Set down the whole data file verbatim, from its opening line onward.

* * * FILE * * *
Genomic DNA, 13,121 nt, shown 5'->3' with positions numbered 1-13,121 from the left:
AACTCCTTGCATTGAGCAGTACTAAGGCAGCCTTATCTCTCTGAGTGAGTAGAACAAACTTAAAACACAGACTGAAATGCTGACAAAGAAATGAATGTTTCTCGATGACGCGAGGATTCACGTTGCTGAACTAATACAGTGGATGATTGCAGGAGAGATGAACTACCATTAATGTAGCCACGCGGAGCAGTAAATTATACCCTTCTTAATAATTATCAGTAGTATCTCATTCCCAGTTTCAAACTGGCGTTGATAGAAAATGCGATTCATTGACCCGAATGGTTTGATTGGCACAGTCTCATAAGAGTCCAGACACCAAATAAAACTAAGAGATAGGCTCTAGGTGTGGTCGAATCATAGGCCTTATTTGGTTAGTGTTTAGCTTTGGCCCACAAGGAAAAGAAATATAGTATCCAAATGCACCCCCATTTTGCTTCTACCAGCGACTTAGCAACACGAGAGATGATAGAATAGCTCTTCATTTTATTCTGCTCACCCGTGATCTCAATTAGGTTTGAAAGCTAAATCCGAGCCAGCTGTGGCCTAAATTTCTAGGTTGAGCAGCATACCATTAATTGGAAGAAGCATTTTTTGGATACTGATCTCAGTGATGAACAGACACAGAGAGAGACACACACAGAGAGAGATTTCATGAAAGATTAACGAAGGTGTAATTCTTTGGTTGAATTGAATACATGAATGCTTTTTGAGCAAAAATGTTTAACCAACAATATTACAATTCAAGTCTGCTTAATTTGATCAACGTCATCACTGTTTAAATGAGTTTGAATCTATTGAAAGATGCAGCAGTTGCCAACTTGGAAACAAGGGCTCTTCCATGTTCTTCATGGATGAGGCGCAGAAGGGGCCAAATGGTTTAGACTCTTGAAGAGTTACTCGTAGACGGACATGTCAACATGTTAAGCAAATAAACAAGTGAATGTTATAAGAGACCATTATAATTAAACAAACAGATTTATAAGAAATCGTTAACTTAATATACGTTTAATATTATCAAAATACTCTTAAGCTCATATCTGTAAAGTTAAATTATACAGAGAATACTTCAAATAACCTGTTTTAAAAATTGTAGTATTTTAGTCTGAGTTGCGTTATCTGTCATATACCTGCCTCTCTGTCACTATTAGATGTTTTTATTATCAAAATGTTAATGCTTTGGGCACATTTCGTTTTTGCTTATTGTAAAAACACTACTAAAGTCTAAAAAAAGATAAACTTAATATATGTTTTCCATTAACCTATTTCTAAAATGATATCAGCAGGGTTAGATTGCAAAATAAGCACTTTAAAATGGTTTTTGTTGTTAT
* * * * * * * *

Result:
Genomic DNA, 13,121 nt, shown 5'->3' with positions numbered 1-13,121 from the left:
AACTCCTTGCATTGAGCAGTACTAAGGCAGCCTTATCTCTCTGAGTGAGTAGAACAAACTTAAAACACAGACTGAAATGCTGACAAAGAAATGAATGTTTCTCGATGACGCGAGGATTCACGTTGCTGAACTAATACAGTGGATGATTGCAGGAGAGATGAACTACCATTAATGTAGCCACGCGGAGCAGTAAATTATACCCTTCTTAATAATTATCAGTAGTATCTCATTCCCAGTTTCAAACTGGCGTTGATAGAAAATGCGATTCATTGACCCGAATGGTTTGATTGGCACAGTCTCATAAGAGTCCAGACACCAAATAAAACTAAGAGATAGGCTCTAGGTGTGGTCGAATCATAGGCCTTATTTGGTTAGTGTTTAGCTTTGGCCCACAAGGAAAAGAAATATAGTATCCAAATGCACCCCCATTTTGCTTCTACCAGCGACTTAGCAACACGAGAGATGATAGAATAGCTCTTCATTTTATTCTGCTCACCCGTGATCTCAATTAGGTTTGAAAGCTAAATCCGAGCCAGCTGTGGCCTAAATTTCTAGGTTGAGCAGCATACCATTAATTGGAAGAAGCATTTTTTGGATACTGATCTCAGTGATGAACAGACACAGAGAGAGACACACACAGAGAGAGATTTCATGAAAGATTAACGAAGGTGTAATTCTTTGGTTGAATTGAATACATGAATGCTTTTTGAGCAAAAATGTTTAACCAACAATATTACAATTCAAGTCTGCTTAATTTGATCAACGTCATCACTGTTTAAATGAGTTTGAATCTATTGAAAGATGCAGCAGTTGCCAACTTGGAAACAAGGGCTCTTCCATGTTCTTCATGGATGAGGCGCAGAAGGGGCCAAATGGTTTAGACTCTTGAAGAGTTACTCGTAGACGGACATGTCAACATGTTAAGCAAATAAACAAGTGAATGTTATAAGAGACCATTATAATTAAACAAACAGATTTATAAGAAATCGTTAACTTAATATACGTTTAATATTATCAAAATACTCTTAAGCTCATATCTGTAAAGTTAAATTATACAGAGAATACTTCAAATAACCTGTTTTAAAAATTGTAGTATTTTAGTCTGAGTTGCGTTATCTGTCATATACCTGCCTCTCTGTCACTATTAGATGTTTTTATTATCAAAATGTTAATGCTTTGGGCACATTTCGTTTTTGCTTATTGTAAAAACACTACTAAAGTCTAAAAAAAGATAAACTTAATATATGTTTTCCATTAACCTATTTCTAAAATGATATCAGCAGGGTTAGATTGCAAAATAAGCACTTTAAAATGGTTTTTGTTGTTAT